Friday, December 9, 2011

Math and Science (Part II)

It takes commonsense to derive useful statistical models unless of course an individual’s objective is to mislead, brainwash, and to indoctrinate unaware Americans. For instance, with some simple commonsense in the infant mortality and life expectancy example one could conclude that comparing the wellness amongst private insurance owners, Medicaid owners, and those without insurance would be more accurate and beneficial than comparing these statistics against those of other nations. If liberals did this they would also conclude that those on Medicaid and those without insurance have comparable infant mortality and life expectancy rates. Thus, the lack of health insurance is not causing high infant mortality or lower life expectancies - education is the problem. It is commonsense to surmise that a great healthcare system does not mean individuals within the system will be responsible and healthy. It also makes sense to analyze the Massachusetts healthcare model to prognosticate the effects of socialized healthcare in the U.S. than using data from foreign healthcare systems. Why? Because Massachusetts demographics and other variables (poverty rate, insurance rate, obesity etc.) will more closely emulate U.S. national statistics than say Denmark. This is the type of commonsense that eludes people who want to trick uninformed Americans to create an illusion that socialized medicine is great.

Having knowledge of scientific theories and theorems is also helpful to solve complex problems. For instance, an FBI profiler can use history to draw a profile of a predator, but there is no substitute for forensic science to detain and convict criminals. For example, one could easily conclude that the carbon dioxide levels in our atmosphere are always going to go up from understanding Thermodynamics second law on entropy which states the entropy of the universe is always increasing. Entropy measures the inefficiency or disorder of a system. And every system and life form has imperfections leading to carbon emissions. Thus, carbon dioxide is always increasing in our atmosphere.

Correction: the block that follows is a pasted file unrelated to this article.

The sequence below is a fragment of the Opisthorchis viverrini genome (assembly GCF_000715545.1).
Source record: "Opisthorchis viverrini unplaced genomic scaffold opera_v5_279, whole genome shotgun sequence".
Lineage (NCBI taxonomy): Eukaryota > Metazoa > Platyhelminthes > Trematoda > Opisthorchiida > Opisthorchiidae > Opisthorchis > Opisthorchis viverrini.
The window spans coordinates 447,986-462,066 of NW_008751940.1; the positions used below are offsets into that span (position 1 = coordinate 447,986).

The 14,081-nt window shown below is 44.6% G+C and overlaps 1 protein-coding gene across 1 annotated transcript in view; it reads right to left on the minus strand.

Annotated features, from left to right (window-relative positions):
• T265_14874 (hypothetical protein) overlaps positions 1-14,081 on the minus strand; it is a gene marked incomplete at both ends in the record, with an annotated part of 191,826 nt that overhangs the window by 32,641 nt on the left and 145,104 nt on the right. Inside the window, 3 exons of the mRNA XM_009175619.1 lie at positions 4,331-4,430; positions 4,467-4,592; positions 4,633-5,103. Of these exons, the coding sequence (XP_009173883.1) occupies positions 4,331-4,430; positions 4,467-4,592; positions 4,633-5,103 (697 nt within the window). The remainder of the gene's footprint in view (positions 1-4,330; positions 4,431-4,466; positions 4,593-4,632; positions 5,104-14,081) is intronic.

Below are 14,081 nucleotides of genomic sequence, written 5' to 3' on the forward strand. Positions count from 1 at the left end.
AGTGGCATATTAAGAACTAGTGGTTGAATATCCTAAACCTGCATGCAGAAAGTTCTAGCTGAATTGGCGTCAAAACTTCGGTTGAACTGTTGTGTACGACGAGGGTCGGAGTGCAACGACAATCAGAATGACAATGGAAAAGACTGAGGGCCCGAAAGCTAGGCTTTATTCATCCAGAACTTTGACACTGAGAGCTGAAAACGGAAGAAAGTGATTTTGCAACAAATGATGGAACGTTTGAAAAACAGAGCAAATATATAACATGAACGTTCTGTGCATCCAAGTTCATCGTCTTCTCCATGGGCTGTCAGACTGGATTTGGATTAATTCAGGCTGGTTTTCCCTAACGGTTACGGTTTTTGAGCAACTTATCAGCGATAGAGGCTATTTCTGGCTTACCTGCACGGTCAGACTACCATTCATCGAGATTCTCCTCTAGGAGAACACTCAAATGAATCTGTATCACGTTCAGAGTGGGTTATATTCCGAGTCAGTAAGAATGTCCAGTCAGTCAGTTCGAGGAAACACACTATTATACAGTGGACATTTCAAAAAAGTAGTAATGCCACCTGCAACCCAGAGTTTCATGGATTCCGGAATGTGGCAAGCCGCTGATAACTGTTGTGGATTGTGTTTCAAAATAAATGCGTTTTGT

For many reasons I delve into political issues from a scientific and mathematical perspective. First, it is not as hard and complicated as many may suspect. Data is readily available from numerous government sources and therefore, models are easily constructed. Secondly, creating models enables individuals to better understand how variables affect complicated issues. This perspective enables people to offer better solutions to problems by thinking out of the box. Third, it is hard for individuals to refute model claims because they do not understand them. Thus, math and science is a much more effective way to argue with idiots (as Beck would put it). Interestingly, my experience is that most individuals who are math and science illiterates are still “know it alls” and will ignorantly argue any model results that contradict their beliefs. Fourth, and most importantly, complex problems need to be reviewed analytically.

What are some conclusions that can be drawn from some of the models I have created? What are some of the effects of moving 20 million uninsured Americans into a government run Medicaid program? Most would not be surprised to find out there will be a doctor and nurse shortage, health insurance premiums will go up, life expectancies will go down, and healthcare costs will continue to spiral out of control. What is the effect of reducing our dependency on fossil fuels and increasing our usage of renewable energies? Carbon dioxide levels in our atmosphere will continue to go up, energy consumption will go down, and energy costs will skyrocket. What is the effect of raising the taxes on the wealthiest Americans from 35% to 40%? The federal government will collect about 200 billion dollars more in revenue annually, consumer spending will decrease by 700 billion dollars annually, the federal deficit will continue to grow, and entitlement spending will rise uncontrollably. These are some of the model analysis that I will post on my blog over the next several months.

My Book: Is America Dying? (Barnes and Noble,

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